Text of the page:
Cyprus has EU’s highest ratio of asylum seekers

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For its size, Cyprus had the highest rate of registered first-time asylum applicants in the EU during the second quarter of 2020 with 989 per million population, followed by Slovenia (441) and Greece (376), according to Eurostat.

Cyprus is handling nearly 10 times the EU average in first-time claims.

The majority of first-time asylum seekers in Cyprus were from Syria (18%), Bangladesh (14%) and Pakistan (14%).

Cyprus is seeking to fast-track its asylum process to reduce the backlog.

It has also called for more EU help as it has become a “frontline” state in tackling irregular migration.

In the EU as a whole, there were 104 first-time asylum applicants per million population in Q2 2020.

By contrast, the lowest rates were observed in Hungary and Poland (2 applicants per million population each) and Estonia (3).

During Q2, some 46,500 first-time asylum seekers applied for international protection in the EU.

This was down by 69% compared with 150,100 recorded in Q1 2020 and down by 68% compared with Q2 2019 (143,700 applications).

This sharp drop in asylum applications in Q2 resulted from the COVID-19 emergency measures applied by the Member States from March.

Most applications

With 7,700 first-time applicants between April and June, Syrians remained the largest group seeking international protection in the EU, followed by Afghans (4,200 first-time applicants) and Venezuelans (3,000).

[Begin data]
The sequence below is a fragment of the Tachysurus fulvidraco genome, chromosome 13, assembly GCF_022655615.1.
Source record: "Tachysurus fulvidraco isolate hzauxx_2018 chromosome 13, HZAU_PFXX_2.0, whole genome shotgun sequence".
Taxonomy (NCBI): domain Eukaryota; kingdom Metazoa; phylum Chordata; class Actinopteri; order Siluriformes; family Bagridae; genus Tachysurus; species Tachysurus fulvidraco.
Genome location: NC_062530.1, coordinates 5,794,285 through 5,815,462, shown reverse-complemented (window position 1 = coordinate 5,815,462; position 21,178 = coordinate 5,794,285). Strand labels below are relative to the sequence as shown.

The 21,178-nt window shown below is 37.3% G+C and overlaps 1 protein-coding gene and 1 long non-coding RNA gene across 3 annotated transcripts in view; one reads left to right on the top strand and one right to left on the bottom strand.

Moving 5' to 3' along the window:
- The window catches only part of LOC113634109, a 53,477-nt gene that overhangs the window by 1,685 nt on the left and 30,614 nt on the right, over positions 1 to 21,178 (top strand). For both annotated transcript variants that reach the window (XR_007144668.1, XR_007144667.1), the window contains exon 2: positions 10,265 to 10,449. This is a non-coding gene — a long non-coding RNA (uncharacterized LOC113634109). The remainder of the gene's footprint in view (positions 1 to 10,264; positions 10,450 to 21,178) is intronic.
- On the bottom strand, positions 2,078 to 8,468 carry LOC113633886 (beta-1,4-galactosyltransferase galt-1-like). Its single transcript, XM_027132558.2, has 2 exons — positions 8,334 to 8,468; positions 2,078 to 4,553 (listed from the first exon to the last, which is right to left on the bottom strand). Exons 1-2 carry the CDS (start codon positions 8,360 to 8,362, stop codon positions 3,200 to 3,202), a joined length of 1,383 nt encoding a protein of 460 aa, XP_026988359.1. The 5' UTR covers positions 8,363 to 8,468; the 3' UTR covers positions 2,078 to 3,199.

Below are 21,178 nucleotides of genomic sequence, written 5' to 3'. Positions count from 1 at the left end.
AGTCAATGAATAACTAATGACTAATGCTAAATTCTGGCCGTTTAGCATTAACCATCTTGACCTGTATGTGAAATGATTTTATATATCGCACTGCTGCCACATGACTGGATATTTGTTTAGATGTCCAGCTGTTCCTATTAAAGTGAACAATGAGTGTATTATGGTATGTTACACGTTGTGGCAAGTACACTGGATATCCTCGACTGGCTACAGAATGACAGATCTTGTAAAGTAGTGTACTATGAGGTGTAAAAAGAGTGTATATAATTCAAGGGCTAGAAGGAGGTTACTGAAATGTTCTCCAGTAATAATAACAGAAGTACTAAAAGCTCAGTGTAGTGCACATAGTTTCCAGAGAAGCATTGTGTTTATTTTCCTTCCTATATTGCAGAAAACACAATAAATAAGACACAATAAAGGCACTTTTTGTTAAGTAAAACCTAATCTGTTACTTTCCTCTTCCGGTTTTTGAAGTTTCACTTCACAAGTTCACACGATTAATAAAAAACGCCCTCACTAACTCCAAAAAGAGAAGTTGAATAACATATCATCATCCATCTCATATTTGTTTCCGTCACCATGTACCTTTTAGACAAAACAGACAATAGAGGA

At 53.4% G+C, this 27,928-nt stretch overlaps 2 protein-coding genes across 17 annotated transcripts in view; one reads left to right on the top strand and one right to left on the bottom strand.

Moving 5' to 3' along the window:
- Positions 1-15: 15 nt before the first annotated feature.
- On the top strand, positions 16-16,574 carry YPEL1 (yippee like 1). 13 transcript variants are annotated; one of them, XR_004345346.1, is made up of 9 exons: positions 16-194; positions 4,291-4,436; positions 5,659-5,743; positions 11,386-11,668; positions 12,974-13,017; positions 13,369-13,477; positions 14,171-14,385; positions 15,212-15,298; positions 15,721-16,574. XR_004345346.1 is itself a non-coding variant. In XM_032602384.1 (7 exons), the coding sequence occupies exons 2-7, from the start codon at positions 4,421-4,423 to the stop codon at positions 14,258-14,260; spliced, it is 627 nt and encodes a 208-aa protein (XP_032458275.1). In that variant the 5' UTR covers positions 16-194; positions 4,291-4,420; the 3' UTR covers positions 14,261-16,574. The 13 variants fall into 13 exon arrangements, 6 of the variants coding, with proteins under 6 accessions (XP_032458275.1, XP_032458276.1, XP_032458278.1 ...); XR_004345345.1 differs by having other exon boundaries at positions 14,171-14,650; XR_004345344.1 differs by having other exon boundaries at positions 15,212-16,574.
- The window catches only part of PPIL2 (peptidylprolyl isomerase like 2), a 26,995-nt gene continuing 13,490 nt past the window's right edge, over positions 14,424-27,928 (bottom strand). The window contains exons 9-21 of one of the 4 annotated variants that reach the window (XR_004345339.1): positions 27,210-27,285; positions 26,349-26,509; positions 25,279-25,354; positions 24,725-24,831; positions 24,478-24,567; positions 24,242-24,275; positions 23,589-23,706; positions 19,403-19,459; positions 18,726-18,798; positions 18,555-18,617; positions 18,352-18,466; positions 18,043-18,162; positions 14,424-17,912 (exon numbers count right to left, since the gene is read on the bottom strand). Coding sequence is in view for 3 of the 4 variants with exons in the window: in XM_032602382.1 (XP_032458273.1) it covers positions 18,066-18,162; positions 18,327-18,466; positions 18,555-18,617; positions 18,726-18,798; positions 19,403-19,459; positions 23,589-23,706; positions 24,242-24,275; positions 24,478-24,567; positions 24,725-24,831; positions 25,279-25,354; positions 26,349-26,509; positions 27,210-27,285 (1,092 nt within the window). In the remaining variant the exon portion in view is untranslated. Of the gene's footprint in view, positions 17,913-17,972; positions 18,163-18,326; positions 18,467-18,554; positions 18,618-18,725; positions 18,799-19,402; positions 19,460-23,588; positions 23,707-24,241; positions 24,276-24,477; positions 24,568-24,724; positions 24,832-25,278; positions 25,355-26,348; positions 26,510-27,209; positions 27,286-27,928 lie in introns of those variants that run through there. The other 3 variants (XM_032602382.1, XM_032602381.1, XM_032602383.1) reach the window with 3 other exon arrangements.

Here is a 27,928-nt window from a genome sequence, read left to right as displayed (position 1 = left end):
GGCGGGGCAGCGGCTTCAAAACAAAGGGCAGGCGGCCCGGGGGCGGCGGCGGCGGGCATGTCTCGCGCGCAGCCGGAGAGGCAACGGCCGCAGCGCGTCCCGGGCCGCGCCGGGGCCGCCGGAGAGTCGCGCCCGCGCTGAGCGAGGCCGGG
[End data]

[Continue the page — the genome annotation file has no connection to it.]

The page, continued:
Citizens of these countries accounted for almost one-third (32%) of all first-time asylum applicants in Q2.

The highest number of first-time asylum applicants was registered in Germany (14,200, or 31%), followed by France (8,900, or 19%), Spain (7,200, or 15%).

These three countries together recorded almost two-thirds (65%) of all first-time asylum applicants in the EU.

 Still pending

Pending applications for international protection are those that have been made at any time and are still under consideration by the relevant national authorities at the end of the reference period.

In other words, they refer to the “stock” of applications for which decisions are still pending.

At the end of June, 841,600 applications for asylum protection in the EU were under consideration by the national authorities, a decrease of 9% compared with both June 2019 and March 2020.

With 282,900 pending applications at the end of June, Germany had the largest share in the EU (34% of the total), ahead of France (161,800, or 19%) and Spain (118,000, or 14%).

These three states together accounted for two-thirds (67%) of all pending applications in the EU at the end of June.